Oral Motor Development - Swallow Video

Learn about Oral Motor Development in babies from Dr. Peggy S. Eicher MD.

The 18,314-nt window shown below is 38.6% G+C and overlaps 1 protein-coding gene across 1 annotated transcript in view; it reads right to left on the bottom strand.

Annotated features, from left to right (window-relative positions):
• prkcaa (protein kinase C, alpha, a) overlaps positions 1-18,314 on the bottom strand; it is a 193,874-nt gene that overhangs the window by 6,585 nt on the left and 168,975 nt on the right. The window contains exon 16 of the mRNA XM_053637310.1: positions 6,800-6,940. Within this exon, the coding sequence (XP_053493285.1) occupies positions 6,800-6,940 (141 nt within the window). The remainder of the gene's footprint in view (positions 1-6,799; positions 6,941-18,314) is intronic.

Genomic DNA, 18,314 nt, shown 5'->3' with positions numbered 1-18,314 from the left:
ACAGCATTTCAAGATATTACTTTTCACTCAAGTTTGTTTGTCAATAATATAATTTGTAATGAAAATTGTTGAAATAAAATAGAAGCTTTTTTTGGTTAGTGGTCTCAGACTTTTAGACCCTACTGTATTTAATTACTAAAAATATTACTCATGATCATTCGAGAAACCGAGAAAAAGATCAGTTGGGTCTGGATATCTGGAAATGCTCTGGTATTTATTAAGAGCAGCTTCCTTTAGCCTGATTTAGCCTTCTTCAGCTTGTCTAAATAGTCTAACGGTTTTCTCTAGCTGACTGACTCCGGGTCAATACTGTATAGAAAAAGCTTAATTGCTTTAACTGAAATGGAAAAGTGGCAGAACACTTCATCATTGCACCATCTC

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Female Speaker: This is just a little cartoon to illustrate this. We have the suck swallow emerging between 32 and 34 weeks with birth, that’s integrated with respiration to give us a suckle patten where the tongue and jaw move together in anterior-posterior fashion. This is normally guided by the suckle reflex, so baby doesn’t have to think about it. As the baby practices and the reflex is integrated, we get more of a dissociation between the tongue and the jaw allowing the tongue to go up and down in a sucking pattern, which enables us to initiate spoon feeding. And typically this occurs anywhere between four and six months. With more stability through the jaw and more dissociation, we get munching which is the small rhythmic up and down movements of the jaw as well as and just as importantly the side to side movement of the tongue to enable us to push the food over to the molar surfaces and recollect it. And this is illustrated here by the little cheerio which want to push it over to the side you can just crunch it and it will dissolve. With further developments, you get more of complex grinding movement of the jaw and a rotary component of the tongue in order to break up meats and grind them into little bits, which is represented here by the utensils. Okay, now just as you are familiar with gross motor development and sequential progression for that, oral motor development follows exactly the same. So you have a sequential time progression with each stuff building on the skills of the former. So we all know that a baby can’t walk before they push up in prone or a pro, it’s a sequential progression. So let’s see how this fits together. Okay, so we have the infant head elongating into more of the adult head and at the same time we have the motor pattern going from a simple suck swallow to the grinding and rotary component for chewing. Now in the normal situation, these are time to occur, so that as you get elongation and require more motor transport pattern that’s what’s happening. If you have a child who is unable to advance their pattern such as in a child often times with cerebral palsy as you get elongation of head but you have the mismatch of the oral motor pattern you can see that it sets the child up for having the potential for a feeding problem.

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